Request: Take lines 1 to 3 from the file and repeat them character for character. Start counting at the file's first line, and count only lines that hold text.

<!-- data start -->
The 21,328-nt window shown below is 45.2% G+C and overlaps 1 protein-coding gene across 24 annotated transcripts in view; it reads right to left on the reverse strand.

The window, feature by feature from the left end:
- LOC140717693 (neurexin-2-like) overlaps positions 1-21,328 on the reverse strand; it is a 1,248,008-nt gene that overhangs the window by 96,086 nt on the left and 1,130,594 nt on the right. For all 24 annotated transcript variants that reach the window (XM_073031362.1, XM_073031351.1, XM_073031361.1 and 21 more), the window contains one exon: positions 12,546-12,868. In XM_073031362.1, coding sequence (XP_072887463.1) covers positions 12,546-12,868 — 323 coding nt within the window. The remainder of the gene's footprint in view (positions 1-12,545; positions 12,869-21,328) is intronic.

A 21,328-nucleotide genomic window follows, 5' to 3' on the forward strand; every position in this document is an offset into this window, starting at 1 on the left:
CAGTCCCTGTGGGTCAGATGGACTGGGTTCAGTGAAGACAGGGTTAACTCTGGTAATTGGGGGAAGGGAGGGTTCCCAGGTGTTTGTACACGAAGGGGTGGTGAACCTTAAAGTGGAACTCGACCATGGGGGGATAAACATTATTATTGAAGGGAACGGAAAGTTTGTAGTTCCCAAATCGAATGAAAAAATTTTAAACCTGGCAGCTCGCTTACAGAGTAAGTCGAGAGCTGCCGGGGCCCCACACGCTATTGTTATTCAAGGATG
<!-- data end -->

The 21,328-nt window shown below is 45.2% G+C and overlaps 1 protein-coding gene across 24 annotated transcripts in view; it reads right to left on the reverse strand.

The window, feature by feature from the left end:
- LOC140717693 (neurexin-2-like) overlaps positions 1-21,328 on the reverse strand; it is a 1,248,008-nt gene that overhangs the window by 96,086 nt on the left and 1,130,594 nt on the right. For all 24 annotated transcript variants that reach the window (XM_073031362.1, XM_073031351.1, XM_073031361.1 and 21 more), the window contains one exon: positions 12,546-12,868. In XM_073031362.1, coding sequence (XP_072887463.1) covers positions 12,546-12,868 — 323 coding nt within the window. The remainder of the gene's footprint in view (positions 1-12,545; positions 12,869-21,328) is intronic.